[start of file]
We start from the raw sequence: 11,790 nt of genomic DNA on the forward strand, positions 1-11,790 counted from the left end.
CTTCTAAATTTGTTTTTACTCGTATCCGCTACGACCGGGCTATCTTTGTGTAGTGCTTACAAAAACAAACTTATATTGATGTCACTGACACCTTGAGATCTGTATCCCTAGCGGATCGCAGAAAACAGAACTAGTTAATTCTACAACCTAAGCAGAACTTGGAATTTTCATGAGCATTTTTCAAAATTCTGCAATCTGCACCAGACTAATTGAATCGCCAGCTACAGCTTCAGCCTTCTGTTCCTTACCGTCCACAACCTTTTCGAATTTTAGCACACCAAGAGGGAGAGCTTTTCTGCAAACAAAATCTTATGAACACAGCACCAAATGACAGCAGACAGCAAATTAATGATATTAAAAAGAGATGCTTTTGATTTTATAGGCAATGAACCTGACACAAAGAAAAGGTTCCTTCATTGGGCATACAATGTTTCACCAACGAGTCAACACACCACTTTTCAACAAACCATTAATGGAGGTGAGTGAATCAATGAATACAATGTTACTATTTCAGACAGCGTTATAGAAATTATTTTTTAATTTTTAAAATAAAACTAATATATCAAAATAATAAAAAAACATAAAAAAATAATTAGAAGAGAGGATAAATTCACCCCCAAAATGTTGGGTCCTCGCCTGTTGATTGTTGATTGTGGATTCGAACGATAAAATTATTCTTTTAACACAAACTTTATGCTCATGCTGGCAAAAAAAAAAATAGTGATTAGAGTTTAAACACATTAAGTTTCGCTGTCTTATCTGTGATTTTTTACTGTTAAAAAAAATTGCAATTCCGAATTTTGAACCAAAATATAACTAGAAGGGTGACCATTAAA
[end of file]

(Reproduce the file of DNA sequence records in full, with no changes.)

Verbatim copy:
We start from the raw sequence: 11,790 nt of genomic DNA on the forward strand, positions 1-11,790 counted from the left end.
CTTCTAAATTTGTTTTTACTCGTATCCGCTACGACCGGGCTATCTTTGTGTAGTGCTTACAAAAACAAACTTATATTGATGTCACTGACACCTTGAGATCTGTATCCCTAGCGGATCGCAGAAAACAGAACTAGTTAATTCTACAACCTAAGCAGAACTTGGAATTTTCATGAGCATTTTTCAAAATTCTGCAATCTGCACCAGACTAATTGAATCGCCAGCTACAGCTTCAGCCTTCTGTTCCTTACCGTCCACAACCTTTTCGAATTTTAGCACACCAAGAGGGAGAGCTTTTCTGCAAACAAAATCTTATGAACACAGCACCAAATGACAGCAGACAGCAAATTAATGATATTAAAAAGAGATGCTTTTGATTTTATAGGCAATGAACCTGACACAAAGAAAAGGTTCCTTCATTGGGCATACAATGTTTCACCAACGAGTCAACACACCACTTTTCAACAAACCATTAATGGAGGTGAGTGAATCAATGAATACAATGTTACTATTTCAGACAGCGTTATAGAAATTATTTTTTAATTTTTAAAATAAAACTAATATATCAAAATAATAAAAAAACATAAAAAAATAATTAGAAGAGAGGATAAATTCACCCCCAAAATGTTGGGTCCTCGCCTGTTGATTGTTGATTGTGGATTCGAACGATAAAATTATTCTTTTAACACAAACTTTATGCTCATGCTGGCAAAAAAAAAAATAGTGATTAGAGTTTAAACACATTAAGTTTCGCTGTCTTATCTGTGATTTTTTACTGTTAAAAAAAATTGCAATTCCGAATTTTGAACCAAAATATAACTAGAAGGGTGACCATTAAA